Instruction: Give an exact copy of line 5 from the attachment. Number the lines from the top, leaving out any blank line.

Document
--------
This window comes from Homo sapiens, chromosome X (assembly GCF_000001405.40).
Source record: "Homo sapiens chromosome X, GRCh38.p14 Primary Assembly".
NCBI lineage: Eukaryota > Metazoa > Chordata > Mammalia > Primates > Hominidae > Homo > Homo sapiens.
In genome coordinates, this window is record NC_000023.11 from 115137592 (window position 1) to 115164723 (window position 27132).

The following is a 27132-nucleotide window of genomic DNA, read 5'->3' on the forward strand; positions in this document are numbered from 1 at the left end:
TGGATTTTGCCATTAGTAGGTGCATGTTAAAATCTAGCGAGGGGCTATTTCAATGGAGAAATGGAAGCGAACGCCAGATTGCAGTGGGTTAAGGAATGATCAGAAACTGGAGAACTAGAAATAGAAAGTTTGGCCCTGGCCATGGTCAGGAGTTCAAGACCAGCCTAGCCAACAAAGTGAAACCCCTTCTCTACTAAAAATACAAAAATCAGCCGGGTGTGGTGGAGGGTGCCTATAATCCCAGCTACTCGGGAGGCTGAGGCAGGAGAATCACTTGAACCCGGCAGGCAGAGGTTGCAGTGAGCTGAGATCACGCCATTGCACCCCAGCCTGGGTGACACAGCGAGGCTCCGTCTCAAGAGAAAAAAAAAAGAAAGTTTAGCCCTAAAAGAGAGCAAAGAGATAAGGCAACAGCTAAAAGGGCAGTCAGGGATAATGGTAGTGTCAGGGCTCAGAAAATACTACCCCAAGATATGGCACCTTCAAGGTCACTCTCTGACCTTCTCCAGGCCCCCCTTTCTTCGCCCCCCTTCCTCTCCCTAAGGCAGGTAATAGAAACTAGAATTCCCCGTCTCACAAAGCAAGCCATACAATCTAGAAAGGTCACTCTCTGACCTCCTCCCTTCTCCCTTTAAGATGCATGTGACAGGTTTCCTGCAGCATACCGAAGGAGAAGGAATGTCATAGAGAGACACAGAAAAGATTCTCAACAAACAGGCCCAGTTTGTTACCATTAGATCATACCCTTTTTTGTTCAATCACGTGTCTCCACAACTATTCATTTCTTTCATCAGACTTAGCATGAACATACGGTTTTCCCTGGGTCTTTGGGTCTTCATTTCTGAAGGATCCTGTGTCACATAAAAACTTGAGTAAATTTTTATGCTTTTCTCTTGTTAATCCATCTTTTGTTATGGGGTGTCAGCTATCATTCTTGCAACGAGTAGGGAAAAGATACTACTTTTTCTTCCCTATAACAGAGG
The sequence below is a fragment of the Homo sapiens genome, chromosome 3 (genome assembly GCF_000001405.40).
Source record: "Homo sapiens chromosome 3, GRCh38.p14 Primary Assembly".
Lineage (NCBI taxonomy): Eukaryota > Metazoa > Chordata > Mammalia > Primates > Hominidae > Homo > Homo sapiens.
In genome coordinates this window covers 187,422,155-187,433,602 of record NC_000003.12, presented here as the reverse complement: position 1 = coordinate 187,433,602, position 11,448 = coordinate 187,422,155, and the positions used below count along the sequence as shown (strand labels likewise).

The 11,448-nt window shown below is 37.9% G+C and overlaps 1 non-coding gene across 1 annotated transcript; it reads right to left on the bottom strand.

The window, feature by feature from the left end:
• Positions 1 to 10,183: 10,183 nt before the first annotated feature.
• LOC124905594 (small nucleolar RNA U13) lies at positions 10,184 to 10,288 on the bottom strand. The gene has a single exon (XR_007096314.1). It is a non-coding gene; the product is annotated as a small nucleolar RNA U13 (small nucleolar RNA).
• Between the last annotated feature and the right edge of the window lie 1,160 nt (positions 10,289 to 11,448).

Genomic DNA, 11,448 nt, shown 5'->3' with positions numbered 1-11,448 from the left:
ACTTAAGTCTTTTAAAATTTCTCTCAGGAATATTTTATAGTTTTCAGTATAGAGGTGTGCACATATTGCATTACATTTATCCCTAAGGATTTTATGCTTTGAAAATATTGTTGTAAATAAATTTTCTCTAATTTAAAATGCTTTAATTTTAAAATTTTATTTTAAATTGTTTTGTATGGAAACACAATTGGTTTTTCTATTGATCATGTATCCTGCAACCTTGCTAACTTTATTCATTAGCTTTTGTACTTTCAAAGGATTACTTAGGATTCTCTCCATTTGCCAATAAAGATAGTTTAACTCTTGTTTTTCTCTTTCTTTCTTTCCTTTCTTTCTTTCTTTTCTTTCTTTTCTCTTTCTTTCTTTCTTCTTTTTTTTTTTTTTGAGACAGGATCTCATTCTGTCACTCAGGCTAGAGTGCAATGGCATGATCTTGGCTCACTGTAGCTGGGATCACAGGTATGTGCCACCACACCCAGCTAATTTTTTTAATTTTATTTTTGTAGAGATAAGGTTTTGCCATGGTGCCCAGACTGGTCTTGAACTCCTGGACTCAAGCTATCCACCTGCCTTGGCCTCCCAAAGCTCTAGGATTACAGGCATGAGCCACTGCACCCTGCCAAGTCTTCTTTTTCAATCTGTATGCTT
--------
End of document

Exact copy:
The following is a 27132-nucleotide window of genomic DNA, read 5'->3' on the forward strand; positions in this document are numbered from 1 at the left end: